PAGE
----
8. A Return To The Point About Exhibitionism
And that's where my idle daydreams of flashing my fearsome chest-insignia at threatening criminals come into play. Because the insignia of super-heroes have a simple purpose, beyond the cash-raking practises of modern marketing. The insignia is the equivalent of a really big, mean dog's growl. It wins the fight before it's started by letting everyone know exactly what's going to happen before it needs to happen at all. In a world where would-be urban gangsters push strangers into the road to avoid their attack dogs, where roads are a stage to allow scowling louts to wander in front of cars while sneering that "What you gonna do about it?" look that can strip a bonnet of paint and a man's face of a long-cultivated beard, in a world where neighbours come to blows about grass that's too high and borders that are too broad; that colourful symbol of "I'm gonna whoop you sucker" would be worth it's weight in gold.
Until of course that lover of wild flowers and high looping grass rips open her shirt too and reveals her own badge of super-poweredness, because then we'd have to fight. And if we wanted to be fighting, if we really wanted to be fighting, we probably wouldn't have been designing our chest-symbols in the first place. Or dreaming of the deterrent effect of selective super-hero undressing. We'd just be out there punching people.
And I suspect that for alot of us, the slight desire to actively fight the good fight is actually the desire to not have to fight the good fight at all. We don't want to change the world so much as be left alone by it.
Which is quite rightly a sin by the lights of political activism. But not so sinful once the day has already been filled with nappies, the school run, the plumbing, the bills, the cats, the bats, the aspirins to ward off heart attacks, the stumbling across the carpet naked except for two socks and a pair of glasses.
Listen to me, you. Gggggrrrrrrrr.
Good doggie. Doggie go home. Me doggie go home. Work on trouser-and-sock removal 'stead of fighting.
9. Ah. More Socks, And Superhero Socks too
Warren Ellis is a crafty devil. For someone who's public persona would have him spending all his time endorsing deviant sex, psychedelic indulgence and non-conformist anti-state agitation, he really has spent alot of time thinking about what superhero fans want from their comic books. (Perhaps because superhero comics aren't by his own admission anywhere near his favourite kind cup of tea.) Underneath the cutting-edge scientific concepts, the smart "I'm a rebel me" dialogue and the widescreen ultra-violence, there's also some charming staples of superhero convention hiding in plain sight. There's always a secret base, some measure of sentimental team-bonding, and, in "Ultimate Secret", the best superhero-changing-clothes scene in many a long year. The details of why and where aren't relevant to enjoying the moment where Captain Marvel (2005 version) disrobes in preparation for activating his Kree battlesuit. For not only is the scene a collection of snippets evoking most every great "where can I change" scene in superhero history, it's also a significant innovator, for Ellis and Steve McNiven have remembered the importance of socks in this vital moment of transition from mortal to super-mortal. And it's the little touches like this that matter, those previously unthought of moments which tell us so much about the character concerned. Look, he can't even leave his socks on. Captain Marvel has to be naked before he can flash anything at anyone. Which again is counter-intuitive, but, for all of those too sock-challenged to pull something like this off before combat, admirable too.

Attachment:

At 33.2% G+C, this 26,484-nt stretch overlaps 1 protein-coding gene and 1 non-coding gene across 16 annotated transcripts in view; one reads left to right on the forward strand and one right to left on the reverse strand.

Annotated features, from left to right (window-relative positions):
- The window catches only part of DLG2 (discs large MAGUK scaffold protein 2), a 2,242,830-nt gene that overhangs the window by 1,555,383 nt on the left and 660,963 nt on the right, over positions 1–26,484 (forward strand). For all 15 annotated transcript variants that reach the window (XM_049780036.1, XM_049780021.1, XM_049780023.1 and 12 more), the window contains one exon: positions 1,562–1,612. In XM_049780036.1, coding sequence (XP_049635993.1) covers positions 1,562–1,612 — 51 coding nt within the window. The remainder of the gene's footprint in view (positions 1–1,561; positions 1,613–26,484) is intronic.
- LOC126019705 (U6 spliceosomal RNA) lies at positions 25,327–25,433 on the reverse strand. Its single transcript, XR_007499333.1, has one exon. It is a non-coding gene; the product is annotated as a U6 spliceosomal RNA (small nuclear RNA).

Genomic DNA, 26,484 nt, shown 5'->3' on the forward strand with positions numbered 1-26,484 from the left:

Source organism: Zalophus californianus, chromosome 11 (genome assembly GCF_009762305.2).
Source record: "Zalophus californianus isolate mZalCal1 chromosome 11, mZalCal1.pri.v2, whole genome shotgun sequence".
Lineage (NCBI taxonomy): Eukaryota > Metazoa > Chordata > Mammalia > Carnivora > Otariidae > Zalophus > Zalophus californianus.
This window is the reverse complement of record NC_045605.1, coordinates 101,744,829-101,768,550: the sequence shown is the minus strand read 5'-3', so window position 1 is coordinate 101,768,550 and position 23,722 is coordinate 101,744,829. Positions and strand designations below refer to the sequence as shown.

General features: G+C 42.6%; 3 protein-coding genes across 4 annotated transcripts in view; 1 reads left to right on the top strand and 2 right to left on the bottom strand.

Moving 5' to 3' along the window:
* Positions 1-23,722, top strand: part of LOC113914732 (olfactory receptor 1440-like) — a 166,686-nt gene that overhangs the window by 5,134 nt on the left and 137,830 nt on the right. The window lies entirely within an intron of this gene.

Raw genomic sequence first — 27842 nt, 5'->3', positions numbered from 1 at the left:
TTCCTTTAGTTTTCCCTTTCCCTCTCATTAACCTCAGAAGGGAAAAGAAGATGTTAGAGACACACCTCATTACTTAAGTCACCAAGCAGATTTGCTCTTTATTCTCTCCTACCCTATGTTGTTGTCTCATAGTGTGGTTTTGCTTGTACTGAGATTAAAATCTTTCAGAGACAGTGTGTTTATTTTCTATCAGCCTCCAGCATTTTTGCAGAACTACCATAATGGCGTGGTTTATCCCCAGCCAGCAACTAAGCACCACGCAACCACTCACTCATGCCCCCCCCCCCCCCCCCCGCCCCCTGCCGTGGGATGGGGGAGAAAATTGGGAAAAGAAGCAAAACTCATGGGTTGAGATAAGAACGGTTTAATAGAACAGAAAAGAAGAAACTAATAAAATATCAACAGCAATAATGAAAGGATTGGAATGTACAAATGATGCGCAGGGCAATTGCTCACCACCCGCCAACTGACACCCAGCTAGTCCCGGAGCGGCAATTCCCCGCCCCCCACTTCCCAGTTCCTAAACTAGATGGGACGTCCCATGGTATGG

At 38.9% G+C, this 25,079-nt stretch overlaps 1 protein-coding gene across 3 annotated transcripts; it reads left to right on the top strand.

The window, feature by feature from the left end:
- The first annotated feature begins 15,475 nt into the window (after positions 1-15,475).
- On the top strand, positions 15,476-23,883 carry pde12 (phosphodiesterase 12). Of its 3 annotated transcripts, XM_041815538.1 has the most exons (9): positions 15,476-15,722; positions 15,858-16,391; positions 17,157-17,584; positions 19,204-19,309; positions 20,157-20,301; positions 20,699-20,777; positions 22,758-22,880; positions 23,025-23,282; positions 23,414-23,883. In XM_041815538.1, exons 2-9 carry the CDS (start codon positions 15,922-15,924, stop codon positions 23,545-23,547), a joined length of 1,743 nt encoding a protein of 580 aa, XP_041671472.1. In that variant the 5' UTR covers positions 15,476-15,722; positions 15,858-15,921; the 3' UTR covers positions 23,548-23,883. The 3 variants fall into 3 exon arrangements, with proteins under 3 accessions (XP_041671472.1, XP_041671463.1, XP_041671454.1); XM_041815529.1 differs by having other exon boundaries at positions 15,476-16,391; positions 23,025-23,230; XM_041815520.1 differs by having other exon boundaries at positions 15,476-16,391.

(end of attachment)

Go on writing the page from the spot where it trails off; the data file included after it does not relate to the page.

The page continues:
9. The Hero Revealed
It's when Arthur pulls Excalibur from the stone we love him most. Everyone around him can see that he's the King. He's won the battle without doing any more than waving the sword around. Before him is the slaughter of the children, the fall of Camelot, the betrayal of Guinevere with Lancelot. But in the moment he held that sword, he must have felt that there wasn't a soul in this world or any other that wouldn't back off the moment he lowered Excalibur in their direction.
Safe at last, sword in hand. The worst long before him, a distant future when folks know that he holds Excalibur, and yet don't back off at all.